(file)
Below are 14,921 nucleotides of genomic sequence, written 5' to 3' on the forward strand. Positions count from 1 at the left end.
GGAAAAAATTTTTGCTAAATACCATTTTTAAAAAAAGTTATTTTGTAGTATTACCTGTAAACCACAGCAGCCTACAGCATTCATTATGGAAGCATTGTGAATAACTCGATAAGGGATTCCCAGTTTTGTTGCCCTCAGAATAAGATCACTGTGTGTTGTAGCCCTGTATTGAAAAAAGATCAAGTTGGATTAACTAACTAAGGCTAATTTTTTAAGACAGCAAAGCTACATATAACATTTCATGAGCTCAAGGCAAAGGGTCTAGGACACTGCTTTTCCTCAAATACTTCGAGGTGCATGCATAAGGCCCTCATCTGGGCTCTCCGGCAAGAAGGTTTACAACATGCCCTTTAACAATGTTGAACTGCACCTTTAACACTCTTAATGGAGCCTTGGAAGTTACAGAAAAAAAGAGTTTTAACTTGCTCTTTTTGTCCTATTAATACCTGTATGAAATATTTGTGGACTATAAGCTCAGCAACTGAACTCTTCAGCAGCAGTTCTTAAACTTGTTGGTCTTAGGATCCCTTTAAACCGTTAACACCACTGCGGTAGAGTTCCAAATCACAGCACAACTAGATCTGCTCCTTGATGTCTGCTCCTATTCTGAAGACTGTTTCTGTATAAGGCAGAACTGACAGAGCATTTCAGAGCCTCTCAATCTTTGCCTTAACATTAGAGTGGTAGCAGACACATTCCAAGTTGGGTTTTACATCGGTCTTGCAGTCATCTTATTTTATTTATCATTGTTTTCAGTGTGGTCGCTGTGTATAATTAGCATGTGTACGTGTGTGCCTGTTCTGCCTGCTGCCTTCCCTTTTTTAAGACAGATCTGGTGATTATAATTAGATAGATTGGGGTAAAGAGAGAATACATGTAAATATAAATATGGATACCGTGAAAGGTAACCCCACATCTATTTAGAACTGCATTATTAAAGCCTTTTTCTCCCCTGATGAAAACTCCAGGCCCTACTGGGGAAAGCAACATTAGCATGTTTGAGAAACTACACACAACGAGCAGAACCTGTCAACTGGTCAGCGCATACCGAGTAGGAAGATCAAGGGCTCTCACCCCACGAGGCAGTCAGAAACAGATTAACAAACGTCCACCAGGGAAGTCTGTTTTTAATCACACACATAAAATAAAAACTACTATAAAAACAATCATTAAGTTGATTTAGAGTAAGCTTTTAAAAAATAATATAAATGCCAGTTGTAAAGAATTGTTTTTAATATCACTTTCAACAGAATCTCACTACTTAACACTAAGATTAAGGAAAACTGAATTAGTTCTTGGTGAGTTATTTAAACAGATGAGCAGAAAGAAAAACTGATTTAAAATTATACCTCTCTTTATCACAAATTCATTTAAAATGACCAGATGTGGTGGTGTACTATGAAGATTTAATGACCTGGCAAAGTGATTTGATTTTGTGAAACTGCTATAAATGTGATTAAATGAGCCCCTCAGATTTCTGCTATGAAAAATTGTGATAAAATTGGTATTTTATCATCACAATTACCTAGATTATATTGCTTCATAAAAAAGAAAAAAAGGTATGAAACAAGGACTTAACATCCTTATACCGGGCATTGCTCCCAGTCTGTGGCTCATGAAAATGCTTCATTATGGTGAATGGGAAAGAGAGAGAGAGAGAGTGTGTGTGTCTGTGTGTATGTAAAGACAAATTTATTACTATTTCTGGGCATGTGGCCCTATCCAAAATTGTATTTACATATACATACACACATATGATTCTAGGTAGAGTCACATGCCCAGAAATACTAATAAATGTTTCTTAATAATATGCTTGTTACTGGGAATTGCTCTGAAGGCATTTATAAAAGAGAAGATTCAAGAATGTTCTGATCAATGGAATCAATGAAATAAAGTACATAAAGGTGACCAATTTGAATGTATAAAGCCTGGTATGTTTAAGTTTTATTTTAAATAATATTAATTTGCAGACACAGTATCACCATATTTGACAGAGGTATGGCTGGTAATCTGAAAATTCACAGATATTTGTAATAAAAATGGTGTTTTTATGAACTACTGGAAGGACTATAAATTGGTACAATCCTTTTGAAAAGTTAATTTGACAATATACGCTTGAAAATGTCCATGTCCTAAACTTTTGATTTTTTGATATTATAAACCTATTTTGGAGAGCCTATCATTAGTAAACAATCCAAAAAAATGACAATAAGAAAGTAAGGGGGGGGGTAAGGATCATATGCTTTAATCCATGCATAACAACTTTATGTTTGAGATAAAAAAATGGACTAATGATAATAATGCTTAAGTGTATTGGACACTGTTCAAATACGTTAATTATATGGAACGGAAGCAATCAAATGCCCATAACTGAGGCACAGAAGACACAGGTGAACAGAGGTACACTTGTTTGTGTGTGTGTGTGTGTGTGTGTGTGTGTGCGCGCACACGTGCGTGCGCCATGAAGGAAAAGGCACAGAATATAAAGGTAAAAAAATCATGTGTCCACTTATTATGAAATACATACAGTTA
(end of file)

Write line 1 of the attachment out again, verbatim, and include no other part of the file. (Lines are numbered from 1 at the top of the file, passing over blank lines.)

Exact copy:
Below are 14,921 nucleotides of genomic sequence, written 5' to 3' on the forward strand. Positions count from 1 at the left end.